The Nativity of Christ is the second most important holiday in the Orthodox calendar, in Russia. It is celebrated every January 7, not only at the church, but also the whole country. It is also one of the most ancient holidays that have survived to this day. Over the past centuries, the celebration of Christmas has overgrown with many traditions, rites and rituals.
Something unique about the celebration of Christmas in Russia is that it used to follow the Julian calendar, or the “Old Style” calendar which is set every December 25th, just like the rest of the world. The Orthodox tradition marked the day as the first day of the festivity week that would end on January 1st. But, today, Russia uses the Gregorian calendar that shifted the Christmas celebration to January 7th. This is just one point that makes the day different and special in Russia.
The History of Christmas in Russia
In Russia, the holiday first appeared with the advent of Christianity – around the tenth century. And, starting from the XVII-XVIII centuries, European traditions of celebrating Christmas began to take root in Russia. First of all, this is the custom brought from Germany to put a dressed-up tree with a Christmas star at the top for celebration, as well as the fashion for nativity theaters and – in the 19th century – the appearance of the native Russian Santa Claus – Ded Moroz, who, just like in Europe, was associated primarily with St. Nicholas.
After the revolution, Christmas in the Soviet Union actually fell under the ban. But in the 1930s, the government decided to return the winter holiday to the people, and the traditions of Christmas partly migrated to the New Year, but in a completely secular format. Christmas was officially restored to its rights only in post-Soviet times, and this holiday again acquired approximately the same features that it had before the revolution. At the same time, the secular New Year remained the main winter holiday in Russia, so those who obediently observe the Christmas fast have to put up with this tradition.
Today, Christmas is an official day off, and the festive events taking place on this day are included in the ten-day New Year holidays provided to the Russians.
Today it stands in a house in a prominent place, and everyone is trying to decorate it as elegantly as possible. This tradition started 200 years ago, in December 1817, and brought to the Russian Empire by the Grand Duchess Alexandra Fedorovna, the future empress, the wife of Nicholas I.
The tradition of the imperial Christmas tree still continues. Today, the Kremlin tree is a real ball. It has been held for 80 years. For several generations, it was the main tree of the country, and not only for children, but for parents too. Visiting the Kremlin Christmas tree was like going to Disneyland today.
How Christians in Russia Prepare for Christmas
Believers observe the Christmas fast, and on January 6 – the last day of the Christmas Lent – the strictest fasting day. It’s called Christmas Eve. On this day they do not eat food until the evening, until the stars are visible in the sky.
The last night before Christmas is called the Holy. By this moment, the housewives should have time to prepare a festive table. For dinner, it is customary to put twelve lean dishes on the table (fast food is allowed to be eaten only the next day). The number 12 is also symbolic. These are the 12 apostles of Christ, and 12 months of the year, and 12 major holidays of the Church. The main course of the table on the evening is kutya. This is a dish of boiled grains, usually wheat, with honey, nuts, poppy seeds and raisins. A small piece of hay is placed under a plate with kutya as a reminder of the birthplace of Christ. Each of the 12 dishes should be tried at least a little bit – none of them should remain untouched. The dishes are usually served cold, and the soup is only a little warm, because the hostess should not get up from the table and go to the kitchen to heat it up.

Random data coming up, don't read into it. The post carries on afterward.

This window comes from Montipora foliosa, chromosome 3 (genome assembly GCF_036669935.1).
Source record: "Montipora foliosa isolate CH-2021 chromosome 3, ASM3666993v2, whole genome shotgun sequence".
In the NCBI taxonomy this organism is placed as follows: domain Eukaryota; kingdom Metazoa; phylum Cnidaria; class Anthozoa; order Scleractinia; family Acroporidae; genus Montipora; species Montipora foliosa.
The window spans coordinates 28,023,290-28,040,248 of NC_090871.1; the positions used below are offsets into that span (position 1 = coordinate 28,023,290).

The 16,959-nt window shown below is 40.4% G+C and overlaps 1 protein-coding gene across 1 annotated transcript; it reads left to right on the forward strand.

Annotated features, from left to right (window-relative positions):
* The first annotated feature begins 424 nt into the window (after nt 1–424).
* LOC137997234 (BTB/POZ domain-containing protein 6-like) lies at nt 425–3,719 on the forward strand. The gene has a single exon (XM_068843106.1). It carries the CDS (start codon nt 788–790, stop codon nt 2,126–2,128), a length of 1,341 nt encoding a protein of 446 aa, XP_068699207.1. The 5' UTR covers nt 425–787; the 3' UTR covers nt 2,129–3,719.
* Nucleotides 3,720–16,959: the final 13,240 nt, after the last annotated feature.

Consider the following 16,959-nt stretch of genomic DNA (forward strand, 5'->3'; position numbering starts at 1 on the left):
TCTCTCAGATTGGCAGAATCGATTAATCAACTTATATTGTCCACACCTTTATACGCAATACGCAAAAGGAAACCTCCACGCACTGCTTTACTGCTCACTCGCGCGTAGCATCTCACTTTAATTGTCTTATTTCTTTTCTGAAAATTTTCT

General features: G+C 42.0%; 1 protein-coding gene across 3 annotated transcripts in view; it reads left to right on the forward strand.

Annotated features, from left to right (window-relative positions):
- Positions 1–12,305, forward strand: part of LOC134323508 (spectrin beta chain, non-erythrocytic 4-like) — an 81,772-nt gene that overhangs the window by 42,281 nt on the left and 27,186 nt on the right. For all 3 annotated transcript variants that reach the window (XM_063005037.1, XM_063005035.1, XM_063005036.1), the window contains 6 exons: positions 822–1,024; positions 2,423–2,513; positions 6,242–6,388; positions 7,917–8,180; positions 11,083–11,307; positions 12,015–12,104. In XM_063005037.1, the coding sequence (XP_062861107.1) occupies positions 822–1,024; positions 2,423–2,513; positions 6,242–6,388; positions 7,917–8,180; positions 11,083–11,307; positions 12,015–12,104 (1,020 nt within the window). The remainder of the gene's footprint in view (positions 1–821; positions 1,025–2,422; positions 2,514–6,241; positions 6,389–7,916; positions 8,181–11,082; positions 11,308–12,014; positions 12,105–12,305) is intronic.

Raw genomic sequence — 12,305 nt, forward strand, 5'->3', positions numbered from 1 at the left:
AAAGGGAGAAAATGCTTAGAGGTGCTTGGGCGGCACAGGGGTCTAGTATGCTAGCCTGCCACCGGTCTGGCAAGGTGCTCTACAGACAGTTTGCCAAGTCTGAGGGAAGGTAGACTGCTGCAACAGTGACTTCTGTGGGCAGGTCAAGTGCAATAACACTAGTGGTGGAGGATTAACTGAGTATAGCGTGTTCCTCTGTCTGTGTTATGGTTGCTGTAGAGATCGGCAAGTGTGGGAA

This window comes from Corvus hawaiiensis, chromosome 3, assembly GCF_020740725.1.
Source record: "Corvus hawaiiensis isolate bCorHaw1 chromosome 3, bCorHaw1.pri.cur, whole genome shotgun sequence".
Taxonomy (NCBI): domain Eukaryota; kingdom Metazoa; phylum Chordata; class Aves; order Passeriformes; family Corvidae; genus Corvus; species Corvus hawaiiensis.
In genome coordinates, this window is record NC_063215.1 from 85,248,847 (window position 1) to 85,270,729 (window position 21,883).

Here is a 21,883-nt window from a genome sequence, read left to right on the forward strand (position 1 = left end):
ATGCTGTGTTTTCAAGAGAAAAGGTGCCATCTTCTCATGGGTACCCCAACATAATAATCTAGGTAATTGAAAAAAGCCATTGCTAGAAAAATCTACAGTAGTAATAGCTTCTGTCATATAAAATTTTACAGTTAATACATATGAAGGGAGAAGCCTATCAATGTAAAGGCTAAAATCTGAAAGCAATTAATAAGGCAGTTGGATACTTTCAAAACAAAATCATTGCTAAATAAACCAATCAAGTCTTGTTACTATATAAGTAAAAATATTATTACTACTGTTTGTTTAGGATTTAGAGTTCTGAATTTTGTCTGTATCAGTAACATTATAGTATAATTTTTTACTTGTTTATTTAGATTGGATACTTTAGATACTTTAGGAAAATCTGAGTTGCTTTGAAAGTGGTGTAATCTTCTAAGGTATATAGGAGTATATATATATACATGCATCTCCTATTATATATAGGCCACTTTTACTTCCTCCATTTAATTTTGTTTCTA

The Russian Folk Tradition to Celebrate Christmas
On this day in people would make sure they have a pine tree, decorated with toys and candles – in memory of the star that lit up the night at the time of the birth of Jesus. Gifts are placed under the tree for loved ones. Christmas is a family holiday, so in the evening, all family members gather at home, and the children help the elders. January 7 is a real feast. The goose with apples became the main dish together with boiled pork and brisket.
At Christmas, it is customary to wear only new and clean clothes. An ancient tradition that has survived to this day is caroling. Russians, having changed clothes, go from house to house, sing carols and praise the baby Christ. For this, the owners of the house should give them money or treats.
In Russia, the holiday of the Nativity of Christ is now included in a series of New Year’s holidays. For some families, the main thing is to celebrate the New Year, others do not celebrate the New Year, but prepare for Christmas. Gifts are also given as is customary in a particular family, and can be given for both holidays. Despite the difference of belief, Christmas is always celebrated peacefully in Russia, and this is why it is a special holiday in the country.